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CNN BREAKING NEWS

House Of Deputies Approves Gay Bishop

Aired August 3, 2003 - 20:02   ET

THIS IS A RUSH TRANSCRIPT. THIS COPY MAY NOT BE IN ITS FINAL FORM AND MAY BE UPDATED.

KELLI ARENA, CNN CORRESPONDENT: And some say it will split the Episcopal church in two. In a ballot tonight, delegates voted to approve the candidacy of an openly gay priest as the church's bishop from New Hampshire.
Susan Candiotti is joining us live from the church's general convention meeting Minneapolis.

Susan, it sounds like it was a very impassioned debate, but also very respectful. What was your take?

SUSAN CANDIOTTI, CNN CORRESPONDENT: It was, Kelli. It was both dignified and compelling. And tonight, Reverend Gene Robinson of New Hampshire, won more than the simple majority of votes he needed in the House of Deputies, as it's called, to bring him one step closer to his goal, trying to become the first openly gay bishop in the Episcopal church, which is part of the worldwide Anglican communion.

Now today, he passed the first of two votes required to elevate him to bishop. The House of Deputies debating the issue for about 45 minutes. This is a man who was a priest, who was married for about 13 years, began divorced. He has two grown daughters. And now he has been involved in a relationship with a man for at least 14 years.

After the vote, Robinson, while recognizing that not everyone will be happy with today's results, says nevertheless that he feels peaceful and humbled.

(BEGIN VIDEO CLIP)

GENE ROBINSON, REV., EPISCOPALIAN PRIEST: I think we have two wonderful opportunities. One is to say the world this Episcopal church is wide open. There is no one beyond God's love. And you are welcome here. We mean what it says in our signs. The Episcopal church welcomes you.

GEORGE WERNER, PRES., HOUSE OF DELEGATES: For many, it's going to be a time of hope. And for many, it's going to be a time of great despair. And that's why we turn at moments like this to as much prayer and silence and discernment.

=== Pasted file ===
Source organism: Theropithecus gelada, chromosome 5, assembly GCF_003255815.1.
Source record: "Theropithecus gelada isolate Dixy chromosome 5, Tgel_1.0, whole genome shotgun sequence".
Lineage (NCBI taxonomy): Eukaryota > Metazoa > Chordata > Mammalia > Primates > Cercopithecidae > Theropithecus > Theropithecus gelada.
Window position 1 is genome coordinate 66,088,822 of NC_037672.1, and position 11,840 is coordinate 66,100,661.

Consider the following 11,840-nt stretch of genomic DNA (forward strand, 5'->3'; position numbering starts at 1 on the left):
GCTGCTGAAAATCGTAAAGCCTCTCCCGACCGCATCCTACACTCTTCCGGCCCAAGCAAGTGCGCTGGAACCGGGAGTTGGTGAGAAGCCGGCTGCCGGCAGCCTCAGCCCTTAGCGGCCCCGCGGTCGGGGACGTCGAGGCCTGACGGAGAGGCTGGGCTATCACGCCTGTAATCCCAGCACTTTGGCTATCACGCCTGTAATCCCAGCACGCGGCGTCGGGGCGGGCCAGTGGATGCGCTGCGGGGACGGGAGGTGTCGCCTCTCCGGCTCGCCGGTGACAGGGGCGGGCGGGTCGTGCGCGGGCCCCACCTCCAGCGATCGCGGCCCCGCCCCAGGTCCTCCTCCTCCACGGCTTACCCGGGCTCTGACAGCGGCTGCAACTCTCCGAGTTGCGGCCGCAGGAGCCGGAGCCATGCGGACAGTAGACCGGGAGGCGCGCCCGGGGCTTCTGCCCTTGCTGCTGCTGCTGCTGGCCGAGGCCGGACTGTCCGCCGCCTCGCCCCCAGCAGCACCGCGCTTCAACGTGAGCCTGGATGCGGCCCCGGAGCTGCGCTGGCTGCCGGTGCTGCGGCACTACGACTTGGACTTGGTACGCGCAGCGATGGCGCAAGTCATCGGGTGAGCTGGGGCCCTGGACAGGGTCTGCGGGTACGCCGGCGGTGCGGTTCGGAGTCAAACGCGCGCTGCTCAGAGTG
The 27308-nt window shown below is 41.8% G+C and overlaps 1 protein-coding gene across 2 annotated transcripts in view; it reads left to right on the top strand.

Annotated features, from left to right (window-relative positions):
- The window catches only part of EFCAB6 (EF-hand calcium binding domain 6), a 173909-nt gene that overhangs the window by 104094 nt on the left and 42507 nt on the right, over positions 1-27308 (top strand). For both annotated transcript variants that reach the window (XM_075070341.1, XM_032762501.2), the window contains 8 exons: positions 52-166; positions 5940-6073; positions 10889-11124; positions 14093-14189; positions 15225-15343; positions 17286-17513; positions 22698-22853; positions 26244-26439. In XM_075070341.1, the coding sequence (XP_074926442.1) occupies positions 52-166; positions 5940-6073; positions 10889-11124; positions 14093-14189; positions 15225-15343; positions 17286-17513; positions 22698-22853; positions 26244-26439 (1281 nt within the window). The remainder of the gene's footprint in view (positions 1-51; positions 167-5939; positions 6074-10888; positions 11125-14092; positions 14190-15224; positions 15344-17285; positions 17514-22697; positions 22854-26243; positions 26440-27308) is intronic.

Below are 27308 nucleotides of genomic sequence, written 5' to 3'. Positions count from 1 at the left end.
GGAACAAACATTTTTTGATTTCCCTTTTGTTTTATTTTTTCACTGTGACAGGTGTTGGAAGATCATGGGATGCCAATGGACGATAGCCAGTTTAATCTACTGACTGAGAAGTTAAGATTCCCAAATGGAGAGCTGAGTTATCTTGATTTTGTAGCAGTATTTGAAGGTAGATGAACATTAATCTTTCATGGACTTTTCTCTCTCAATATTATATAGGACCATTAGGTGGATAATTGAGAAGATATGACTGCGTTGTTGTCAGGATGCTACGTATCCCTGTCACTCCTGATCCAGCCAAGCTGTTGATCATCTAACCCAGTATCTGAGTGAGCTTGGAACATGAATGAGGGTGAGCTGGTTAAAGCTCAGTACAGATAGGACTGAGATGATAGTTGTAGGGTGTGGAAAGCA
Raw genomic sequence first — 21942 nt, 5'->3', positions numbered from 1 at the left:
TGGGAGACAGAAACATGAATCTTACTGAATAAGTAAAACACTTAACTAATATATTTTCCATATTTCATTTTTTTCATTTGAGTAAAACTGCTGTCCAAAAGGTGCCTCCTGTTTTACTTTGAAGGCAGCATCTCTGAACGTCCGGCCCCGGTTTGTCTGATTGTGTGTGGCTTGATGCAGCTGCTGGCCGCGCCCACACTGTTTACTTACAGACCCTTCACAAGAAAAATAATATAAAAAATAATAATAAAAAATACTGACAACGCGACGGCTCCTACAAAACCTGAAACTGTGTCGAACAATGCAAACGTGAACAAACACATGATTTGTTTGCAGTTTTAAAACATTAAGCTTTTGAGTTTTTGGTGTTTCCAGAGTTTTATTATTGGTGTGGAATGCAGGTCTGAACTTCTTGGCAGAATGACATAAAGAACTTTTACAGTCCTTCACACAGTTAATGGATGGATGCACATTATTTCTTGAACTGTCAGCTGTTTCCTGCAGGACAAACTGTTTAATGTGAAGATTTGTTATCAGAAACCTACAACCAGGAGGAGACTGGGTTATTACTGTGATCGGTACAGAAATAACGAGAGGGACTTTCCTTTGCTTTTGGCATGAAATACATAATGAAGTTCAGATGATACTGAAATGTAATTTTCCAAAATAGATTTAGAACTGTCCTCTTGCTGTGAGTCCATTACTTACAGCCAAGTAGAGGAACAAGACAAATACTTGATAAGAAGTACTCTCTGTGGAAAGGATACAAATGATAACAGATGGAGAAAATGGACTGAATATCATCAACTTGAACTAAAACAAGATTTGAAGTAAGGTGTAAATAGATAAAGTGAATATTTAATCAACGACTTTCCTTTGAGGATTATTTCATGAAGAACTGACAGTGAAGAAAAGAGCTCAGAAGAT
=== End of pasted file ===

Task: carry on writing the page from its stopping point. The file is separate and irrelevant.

(END VIDEO CLIP)

CANDIOTTI: Now the second man who spoke is the president of the House of Deputies, who said he himself voted for Robinson. He said that Robinson in his view won with a wider margin than he expected. 10 more votes than were needed by both the clergy and the lay people who were casting those ballots.

Now those in opposition, however, say at this time, a dramatic line has been crossed.

(BEGIN VIDEO CLIP)

KENDALL HARMON, REV., AMERICAN ANGLICAN COUNCIL: A bishop who is to be a symbol of unity is going to become a symbol of disunity and a source of deep pain for millions of Anglicans worldwide, the vast majority of Anglicans worldwide.

(END VIDEO CLIP)

CANDIOTTI: Now that man, Reverend Kendall Harmon says that he predicts there will be a split if this matter goes any furthers and maintains that because of his relationship with another man, that Reverend Robinson goes against everything that is in scripture, according to him.

Now for tonight, however, tonight Reverend Gene Robinson is enjoying the moment with both his partner, as well as one of his two daughters, who has been here throughout the week. However, tomorrow for him is the critical vote. This matter must pass before what is called the House of Bishops, made up of 100 diocesan bishops in the Episcopal church for him to be, in fact, consecrated as a bishop - Kelli?

ARENA: Susan, is tomorrow's vote expected to be tougher for him? Is that a tougher audience?

CANDIOTTI: It is expected to be a tougher audience. However, according to Reverend Robinson, he feels as though from talking to a number of the bishops that they might feel possibly emboldened by today's results. He said he recognizes that he feels that they are very concerned about what their parishioners will think after this happens. He knows that they are concerned about possibility of division in the church. But he says, in the end after all, a message to everyone else who might be watching is that maybe a lot more people are now learning about the Episcopal church than before.

ARENA: Susan Candiotti, thanks so much for that report.

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